A single- and two-tile tomographic micro-CT data of the terracotta sculpture "the Torso"
Summary: This submission contains two (single-tile and two-tile) tomographic dataset of the terracotta object, the "Torso". This data was collected as part of a larger project including a series of similar terracotta objects (of various body parts), more information can be found in [Scholten 2014]. The data is made available as part of Case Study 1 in [Coban 2020].
Apparatus: The dataset is acquired using the custom-built and highly flexible CT scanner, FleX-ray Laboratory, developed by TESCAN-XRE, located at CWI in Amsterdam. This apparatus consists of a cone-beam microfocus X-ray point source that projects polychromatic X-rays onto a 1944-by-1536 pixels, 14-bit, flat detector panel. Full details can be found in [Coban 2020].
Sample Information: The sample is a terracotta object from the series of various body parts collection by the sculptor Johan Gregor van der Schardt. The sample in particular is called "Torso", which is a hollow clay statue, originally believed to have been created using two moulds of clay put together. The sample was mounted in a bed of foam, and secured with 2 thin plastic sticks through the legs of the statue. This was done to dampen any vibrations from the rotation while the statue is mounted upright. See Figure 4 in [Coban 2020] for photos of the sample in mount.
Experimental Plan: The data in this submission was collected via the technique of explorative imaging, in which data is collected upon discussion with the expert and any intermediate reconstruction results. The experiments included in this upload first starts off with a single tile, binned acquisition. The sample is then zoomed in and data is collected in two halves (two detector tiles) to capture details in higher resolution. More information on this process is given in Section 3.1 in [Coban 2020]. For both experiments, the sample is rotated 360° in circular and continuous motion, with a dark-field (closed-shutter), and 2 flat-field (open-shutter) images taken before and after the acquisition. For the first experiment, single-tile, we collected 1200 projections at 136 micron resolution (size of each pixel on detector plane). For the second experiment, the object was moved closed to the source, and the data was collected in two tiles (spatial tiles in detector space). Each tiled-data folder contains 2001 projections at 50 spatial resolution. All raw data (i.e. no corrections) is made available in .tif format.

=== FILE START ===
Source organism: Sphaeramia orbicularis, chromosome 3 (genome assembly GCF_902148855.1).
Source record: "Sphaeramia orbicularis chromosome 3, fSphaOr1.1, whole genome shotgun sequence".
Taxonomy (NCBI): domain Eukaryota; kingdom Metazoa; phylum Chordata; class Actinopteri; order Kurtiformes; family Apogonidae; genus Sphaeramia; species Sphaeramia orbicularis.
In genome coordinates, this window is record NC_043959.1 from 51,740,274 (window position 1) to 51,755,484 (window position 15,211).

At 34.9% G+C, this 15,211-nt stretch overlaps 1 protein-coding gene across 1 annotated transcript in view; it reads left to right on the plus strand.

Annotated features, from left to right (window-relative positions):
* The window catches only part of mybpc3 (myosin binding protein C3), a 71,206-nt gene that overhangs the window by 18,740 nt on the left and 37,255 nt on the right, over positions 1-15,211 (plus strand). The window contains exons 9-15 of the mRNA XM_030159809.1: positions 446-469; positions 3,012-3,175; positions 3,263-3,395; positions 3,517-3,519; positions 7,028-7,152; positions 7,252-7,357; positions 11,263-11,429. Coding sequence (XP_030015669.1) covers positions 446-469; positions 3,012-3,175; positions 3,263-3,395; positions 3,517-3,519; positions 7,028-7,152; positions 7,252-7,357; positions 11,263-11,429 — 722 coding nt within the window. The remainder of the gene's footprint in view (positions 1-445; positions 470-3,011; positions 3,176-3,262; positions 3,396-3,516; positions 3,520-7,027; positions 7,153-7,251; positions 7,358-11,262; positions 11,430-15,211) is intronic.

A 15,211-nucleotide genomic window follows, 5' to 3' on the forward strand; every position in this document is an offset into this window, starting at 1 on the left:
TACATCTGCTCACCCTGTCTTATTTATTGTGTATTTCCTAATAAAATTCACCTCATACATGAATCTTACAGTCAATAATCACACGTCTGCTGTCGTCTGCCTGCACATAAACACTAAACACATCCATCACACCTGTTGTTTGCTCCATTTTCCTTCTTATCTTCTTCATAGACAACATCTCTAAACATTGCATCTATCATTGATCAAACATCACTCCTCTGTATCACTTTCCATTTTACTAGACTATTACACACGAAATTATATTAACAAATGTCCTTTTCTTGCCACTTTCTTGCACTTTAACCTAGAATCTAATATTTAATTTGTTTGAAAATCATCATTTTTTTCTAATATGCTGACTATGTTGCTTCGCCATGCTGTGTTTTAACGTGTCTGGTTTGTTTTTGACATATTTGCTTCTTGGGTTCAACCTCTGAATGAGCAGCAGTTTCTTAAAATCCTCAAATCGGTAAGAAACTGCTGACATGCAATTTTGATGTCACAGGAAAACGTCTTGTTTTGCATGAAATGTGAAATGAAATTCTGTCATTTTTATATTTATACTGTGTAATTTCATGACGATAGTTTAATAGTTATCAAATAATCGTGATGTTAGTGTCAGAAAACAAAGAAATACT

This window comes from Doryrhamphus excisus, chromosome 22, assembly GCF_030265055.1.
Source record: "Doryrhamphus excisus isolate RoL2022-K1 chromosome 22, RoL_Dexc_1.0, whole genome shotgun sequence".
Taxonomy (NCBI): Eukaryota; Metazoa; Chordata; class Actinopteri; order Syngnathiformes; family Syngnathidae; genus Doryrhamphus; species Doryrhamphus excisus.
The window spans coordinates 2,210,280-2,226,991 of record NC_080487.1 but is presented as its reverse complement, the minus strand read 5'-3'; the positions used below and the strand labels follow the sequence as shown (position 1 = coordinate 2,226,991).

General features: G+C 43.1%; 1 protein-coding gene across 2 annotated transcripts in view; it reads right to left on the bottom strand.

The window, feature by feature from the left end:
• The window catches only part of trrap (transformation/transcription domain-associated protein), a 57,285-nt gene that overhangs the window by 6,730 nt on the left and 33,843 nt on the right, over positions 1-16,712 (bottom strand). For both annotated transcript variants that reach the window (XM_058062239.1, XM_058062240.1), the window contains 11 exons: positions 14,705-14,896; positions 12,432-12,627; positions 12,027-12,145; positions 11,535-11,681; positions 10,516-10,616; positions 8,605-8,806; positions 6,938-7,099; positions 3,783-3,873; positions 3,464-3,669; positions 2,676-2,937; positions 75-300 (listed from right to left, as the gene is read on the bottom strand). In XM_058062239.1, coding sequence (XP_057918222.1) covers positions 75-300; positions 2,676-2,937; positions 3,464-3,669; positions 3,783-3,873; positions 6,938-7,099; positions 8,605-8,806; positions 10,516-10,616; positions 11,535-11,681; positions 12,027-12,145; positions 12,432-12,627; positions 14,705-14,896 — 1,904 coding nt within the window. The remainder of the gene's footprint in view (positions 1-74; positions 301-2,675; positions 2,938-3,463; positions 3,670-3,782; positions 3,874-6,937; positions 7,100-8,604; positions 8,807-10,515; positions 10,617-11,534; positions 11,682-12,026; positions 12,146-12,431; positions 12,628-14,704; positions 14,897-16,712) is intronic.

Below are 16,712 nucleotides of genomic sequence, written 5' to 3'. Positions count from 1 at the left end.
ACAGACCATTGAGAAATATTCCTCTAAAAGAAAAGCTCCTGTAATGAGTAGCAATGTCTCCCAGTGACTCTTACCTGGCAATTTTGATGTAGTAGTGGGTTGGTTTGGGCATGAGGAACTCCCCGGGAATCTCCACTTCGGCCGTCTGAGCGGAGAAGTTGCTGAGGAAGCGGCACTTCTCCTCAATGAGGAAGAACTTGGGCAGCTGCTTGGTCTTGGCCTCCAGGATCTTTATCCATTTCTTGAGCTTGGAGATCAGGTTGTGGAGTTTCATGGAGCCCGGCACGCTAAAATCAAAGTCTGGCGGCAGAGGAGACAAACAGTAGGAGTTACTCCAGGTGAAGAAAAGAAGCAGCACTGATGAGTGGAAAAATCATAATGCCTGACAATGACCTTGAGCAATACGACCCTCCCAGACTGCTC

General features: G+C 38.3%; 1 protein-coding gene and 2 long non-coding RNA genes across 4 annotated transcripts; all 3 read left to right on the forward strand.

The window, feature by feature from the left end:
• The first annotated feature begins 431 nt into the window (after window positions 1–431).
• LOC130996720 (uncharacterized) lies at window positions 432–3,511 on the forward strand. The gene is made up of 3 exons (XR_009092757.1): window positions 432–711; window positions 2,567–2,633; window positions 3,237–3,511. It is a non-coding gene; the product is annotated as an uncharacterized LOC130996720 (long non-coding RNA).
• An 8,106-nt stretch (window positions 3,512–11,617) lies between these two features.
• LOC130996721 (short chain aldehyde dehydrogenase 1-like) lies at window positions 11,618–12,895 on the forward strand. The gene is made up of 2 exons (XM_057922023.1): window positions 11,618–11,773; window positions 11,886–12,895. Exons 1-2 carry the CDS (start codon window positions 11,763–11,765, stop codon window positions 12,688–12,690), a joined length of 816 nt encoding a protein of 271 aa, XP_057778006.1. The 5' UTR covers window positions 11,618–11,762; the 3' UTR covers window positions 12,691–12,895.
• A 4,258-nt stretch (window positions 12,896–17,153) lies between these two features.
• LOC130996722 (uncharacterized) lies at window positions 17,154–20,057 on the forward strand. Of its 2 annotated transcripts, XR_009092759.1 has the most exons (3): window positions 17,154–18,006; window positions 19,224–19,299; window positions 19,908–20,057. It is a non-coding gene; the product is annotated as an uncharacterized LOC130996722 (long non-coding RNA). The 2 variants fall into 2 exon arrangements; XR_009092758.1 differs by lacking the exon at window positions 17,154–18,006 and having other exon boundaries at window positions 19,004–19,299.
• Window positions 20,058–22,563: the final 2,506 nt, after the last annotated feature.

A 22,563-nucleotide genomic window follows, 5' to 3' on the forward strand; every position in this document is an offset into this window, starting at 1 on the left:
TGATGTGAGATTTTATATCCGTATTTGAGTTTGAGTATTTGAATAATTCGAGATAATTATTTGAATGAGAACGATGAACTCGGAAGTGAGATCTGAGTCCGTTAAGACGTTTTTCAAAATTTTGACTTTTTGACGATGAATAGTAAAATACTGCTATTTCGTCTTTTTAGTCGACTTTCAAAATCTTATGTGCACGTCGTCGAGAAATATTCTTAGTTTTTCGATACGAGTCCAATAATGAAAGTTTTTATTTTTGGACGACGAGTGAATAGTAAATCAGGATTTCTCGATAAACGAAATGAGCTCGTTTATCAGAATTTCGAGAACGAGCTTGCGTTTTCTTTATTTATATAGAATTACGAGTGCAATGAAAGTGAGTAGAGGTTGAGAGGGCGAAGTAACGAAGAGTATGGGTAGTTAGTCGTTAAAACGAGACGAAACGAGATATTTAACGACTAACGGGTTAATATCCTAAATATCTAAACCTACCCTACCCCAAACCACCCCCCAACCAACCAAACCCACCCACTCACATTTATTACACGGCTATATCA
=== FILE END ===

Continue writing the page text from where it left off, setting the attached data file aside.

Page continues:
List of Contents: The contents of the submission is given below. single-tile: A "low" resolution scan, taken to answer the initial question. two-tiles: A higher resolution scan for studying the finer details such as toolmarks on the interior of the statue; contains t1 and t2 for tile 1 (top) and tile 2 (bottom) respectively. Each data folder contains dark-field (or closed-shutter) image, di0000.tif, pre flat-field (or open-shutter before acqusition) image, io0000.tif, post flat-field (or open-shutter after acqusition) image, io0001.tif, raw (unprocessed or uncorrected) projections, scan_*.tif, data settings XRE.txt, a text file with scanner metadata, scan settings.txt, a text file with scanner metadata in more human readeable format, and data settings XRE.ini, a snapshot text file of basic geometry information at the start of a scan. script.txt and script_executed.txt are the text files containing the list of commands the apparatus has executed.
Additional Links: These datasets are produced by the Computational Imaging group at Centrum Wiskunde & Informatica (CI-CWI). For any relevant Python/MATLAB scripts for the FleX-ray datasets, we refer the reader to our group's GitHub page.
Contact Details: For more information or guidance in using these dataset, please get in touch with s.b.coban [at] cwi.nl
Acknowledgments: We thank Isabelle Garachon of Rijksmuseum for providing this extra-ordinary sample.